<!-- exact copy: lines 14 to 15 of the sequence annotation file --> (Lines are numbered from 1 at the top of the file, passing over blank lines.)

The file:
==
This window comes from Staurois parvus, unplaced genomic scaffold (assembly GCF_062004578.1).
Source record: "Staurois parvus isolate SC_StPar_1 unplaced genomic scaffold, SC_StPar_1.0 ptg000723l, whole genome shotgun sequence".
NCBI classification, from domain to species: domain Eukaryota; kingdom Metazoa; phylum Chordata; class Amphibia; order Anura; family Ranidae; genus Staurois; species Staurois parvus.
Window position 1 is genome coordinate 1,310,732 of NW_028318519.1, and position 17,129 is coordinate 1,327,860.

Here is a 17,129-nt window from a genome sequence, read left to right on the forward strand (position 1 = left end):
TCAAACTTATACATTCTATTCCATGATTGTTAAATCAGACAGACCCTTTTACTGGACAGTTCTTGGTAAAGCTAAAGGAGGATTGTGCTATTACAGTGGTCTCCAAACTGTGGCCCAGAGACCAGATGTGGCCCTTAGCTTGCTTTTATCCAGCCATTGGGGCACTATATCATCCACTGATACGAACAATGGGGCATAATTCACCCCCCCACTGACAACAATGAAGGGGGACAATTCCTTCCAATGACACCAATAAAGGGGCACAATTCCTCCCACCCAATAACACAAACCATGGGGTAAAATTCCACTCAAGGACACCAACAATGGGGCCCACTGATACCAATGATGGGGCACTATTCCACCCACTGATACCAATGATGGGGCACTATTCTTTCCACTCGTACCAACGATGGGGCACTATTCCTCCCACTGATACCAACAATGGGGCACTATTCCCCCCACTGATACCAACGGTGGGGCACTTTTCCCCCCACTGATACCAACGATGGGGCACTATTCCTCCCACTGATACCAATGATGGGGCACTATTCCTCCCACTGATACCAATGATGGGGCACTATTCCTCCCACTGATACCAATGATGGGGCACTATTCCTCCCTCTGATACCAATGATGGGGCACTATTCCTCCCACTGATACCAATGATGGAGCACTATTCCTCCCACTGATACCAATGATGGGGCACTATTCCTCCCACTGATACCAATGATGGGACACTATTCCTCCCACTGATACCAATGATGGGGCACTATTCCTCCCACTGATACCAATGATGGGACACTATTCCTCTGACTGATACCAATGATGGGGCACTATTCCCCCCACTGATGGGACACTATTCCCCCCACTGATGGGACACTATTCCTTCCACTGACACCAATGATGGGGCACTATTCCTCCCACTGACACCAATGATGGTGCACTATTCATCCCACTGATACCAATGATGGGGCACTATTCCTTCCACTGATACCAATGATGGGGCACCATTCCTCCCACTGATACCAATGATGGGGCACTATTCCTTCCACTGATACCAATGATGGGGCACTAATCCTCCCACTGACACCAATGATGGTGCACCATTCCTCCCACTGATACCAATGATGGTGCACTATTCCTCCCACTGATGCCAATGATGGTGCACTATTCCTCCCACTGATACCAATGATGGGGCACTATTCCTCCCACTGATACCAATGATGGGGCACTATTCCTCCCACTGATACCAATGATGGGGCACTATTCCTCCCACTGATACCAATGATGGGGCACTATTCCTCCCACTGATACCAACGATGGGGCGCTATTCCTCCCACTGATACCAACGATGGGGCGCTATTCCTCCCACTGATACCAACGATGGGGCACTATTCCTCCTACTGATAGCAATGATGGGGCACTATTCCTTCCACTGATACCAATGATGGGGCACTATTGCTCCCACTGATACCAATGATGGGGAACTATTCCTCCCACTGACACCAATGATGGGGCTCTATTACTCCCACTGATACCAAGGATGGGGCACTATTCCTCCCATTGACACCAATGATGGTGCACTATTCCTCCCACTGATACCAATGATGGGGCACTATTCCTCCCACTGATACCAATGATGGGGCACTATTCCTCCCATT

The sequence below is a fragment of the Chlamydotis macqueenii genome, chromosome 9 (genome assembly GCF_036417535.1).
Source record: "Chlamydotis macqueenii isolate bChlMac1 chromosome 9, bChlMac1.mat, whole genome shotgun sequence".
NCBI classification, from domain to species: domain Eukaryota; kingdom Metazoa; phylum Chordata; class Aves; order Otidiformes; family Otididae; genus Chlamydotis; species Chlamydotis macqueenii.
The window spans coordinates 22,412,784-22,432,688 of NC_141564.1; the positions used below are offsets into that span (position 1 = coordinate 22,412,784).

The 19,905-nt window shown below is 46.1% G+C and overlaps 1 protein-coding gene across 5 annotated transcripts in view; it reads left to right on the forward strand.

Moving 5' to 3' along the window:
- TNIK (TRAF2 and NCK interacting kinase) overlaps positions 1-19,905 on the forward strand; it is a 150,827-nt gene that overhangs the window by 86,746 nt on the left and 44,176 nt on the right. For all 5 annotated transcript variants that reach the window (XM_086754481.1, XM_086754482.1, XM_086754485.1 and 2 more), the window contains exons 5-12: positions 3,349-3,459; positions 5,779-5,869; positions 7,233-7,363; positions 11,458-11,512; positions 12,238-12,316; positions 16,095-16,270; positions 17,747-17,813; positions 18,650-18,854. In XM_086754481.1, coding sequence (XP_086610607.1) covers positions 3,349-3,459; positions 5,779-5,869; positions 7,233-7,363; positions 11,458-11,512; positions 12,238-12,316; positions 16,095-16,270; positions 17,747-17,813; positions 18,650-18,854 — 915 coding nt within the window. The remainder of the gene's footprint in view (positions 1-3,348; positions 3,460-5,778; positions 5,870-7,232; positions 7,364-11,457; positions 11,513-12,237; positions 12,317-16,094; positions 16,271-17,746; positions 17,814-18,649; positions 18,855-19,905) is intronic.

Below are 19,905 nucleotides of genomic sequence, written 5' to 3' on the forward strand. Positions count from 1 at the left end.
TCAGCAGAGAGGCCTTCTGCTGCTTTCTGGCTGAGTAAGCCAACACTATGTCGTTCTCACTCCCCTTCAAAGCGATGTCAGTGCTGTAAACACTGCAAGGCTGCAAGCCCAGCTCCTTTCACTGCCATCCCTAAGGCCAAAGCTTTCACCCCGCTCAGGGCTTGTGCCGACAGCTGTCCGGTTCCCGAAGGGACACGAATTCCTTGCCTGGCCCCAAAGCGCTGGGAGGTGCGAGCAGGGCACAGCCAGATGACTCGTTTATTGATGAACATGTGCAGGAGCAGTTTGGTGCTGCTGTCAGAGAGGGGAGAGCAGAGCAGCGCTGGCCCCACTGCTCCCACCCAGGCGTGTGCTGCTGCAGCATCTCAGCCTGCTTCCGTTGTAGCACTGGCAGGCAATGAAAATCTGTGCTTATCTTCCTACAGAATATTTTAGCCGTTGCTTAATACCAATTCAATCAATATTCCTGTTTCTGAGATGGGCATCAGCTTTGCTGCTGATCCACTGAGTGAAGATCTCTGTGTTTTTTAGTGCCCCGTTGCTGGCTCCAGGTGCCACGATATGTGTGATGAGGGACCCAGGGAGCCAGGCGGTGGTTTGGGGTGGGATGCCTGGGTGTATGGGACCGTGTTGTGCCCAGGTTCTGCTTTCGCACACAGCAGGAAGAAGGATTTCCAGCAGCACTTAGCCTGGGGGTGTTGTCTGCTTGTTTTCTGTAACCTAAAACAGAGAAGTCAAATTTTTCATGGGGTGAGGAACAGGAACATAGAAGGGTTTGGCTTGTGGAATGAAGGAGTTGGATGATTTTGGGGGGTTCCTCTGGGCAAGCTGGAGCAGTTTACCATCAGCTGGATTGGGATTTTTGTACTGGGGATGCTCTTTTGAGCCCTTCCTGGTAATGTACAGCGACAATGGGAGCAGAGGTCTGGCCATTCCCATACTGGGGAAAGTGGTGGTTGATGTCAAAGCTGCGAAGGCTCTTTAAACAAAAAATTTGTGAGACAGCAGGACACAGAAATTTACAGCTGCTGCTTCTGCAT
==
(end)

Below are 19,905 nucleotides of genomic sequence, written 5' to 3' on the forward strand. Positions count from 1 at the left end.
TCAGCAGAGAGGCCTTCTGCTGCTTTCTGGCTGAGTAAGCCAACACTATGTCGTTCTCACTCCCCTTCAAAGCGATGTCAGTGCTGTAAACACTGCAAGGCTGCAAGCCCAGCTCCTTTCACTGCCATCCCTAAGGCCAAAGCTTTCACCCCGCTCAGGGCTTGTGCCGACAGCTGTCCGGTTCCCGAAGGGACACGAATTCCTTGCCTGGCCCCAAAGCGCTGGGAGGTGCGAGCAGGGCACAGCCAGATGACTCGTTTATTGATGAACATGTGCAGGAGCAGTTTGGTGCTGCTGTCAGAGAGGGGAGAGCAGAGCAGCGCTGGCCCCACTGCTCCCACCCAGGCGTGTGCTGCTGCAGCATCTCAGCCTGCTTCCGTTGTAGCACTGGCAGGCAATGAAAATCTGTGCTTATCTTCCTACAGAATATTTTAGCCGTTGCTTAATACCAATTCAATCAATATTCCTGTTTCTGAGATGGGCATCAGCTTTGCTGCTGATCCACTGAGTGAAGATCTCTGTGTTTTTTAGTGCCCCGTTGCTGGCTCCAGGTGCCACGATATGTGTGATGAGGGACCCAGGGAGCCAGGCGGTGGTTTGGGGTGGGATGCCTGGGTGTATGGGACCGTGTTGTGCCCAGGTTCTGCTTTCGCACACAGCAGGAAGAAGGATTTCCAGCAGCACTTAGCCTGGGGGTGTTGTCTGCTTGTTTTCTGTAACCTAAAACAGAGAAGTCAAATTTTTCATGGGGTGAGGAACAGGAACATAGAAGGGTTTGGCTTGTGGAATGAAGGAGTTGGATGATTTTGGGGGGTTCCTCTGGGCAAGCTGGAGCAGTTTACCATCAGCTGGATTGGGATTTTTGTACTGGGGATGCTCTTTTGAGCCCTTCCTGGTAATGTACAGCGACAATGGGAGCAGAGGTCTGGCCATTCCCATACTGGGGAAAGTGGTGGTTGATGTCAAAGCTGCGAAGGCTCTTTAAACAAAAAATTTGTGAGACAGCAGGACACAGAAATTTACAGCTGCTGCTTCTGCAT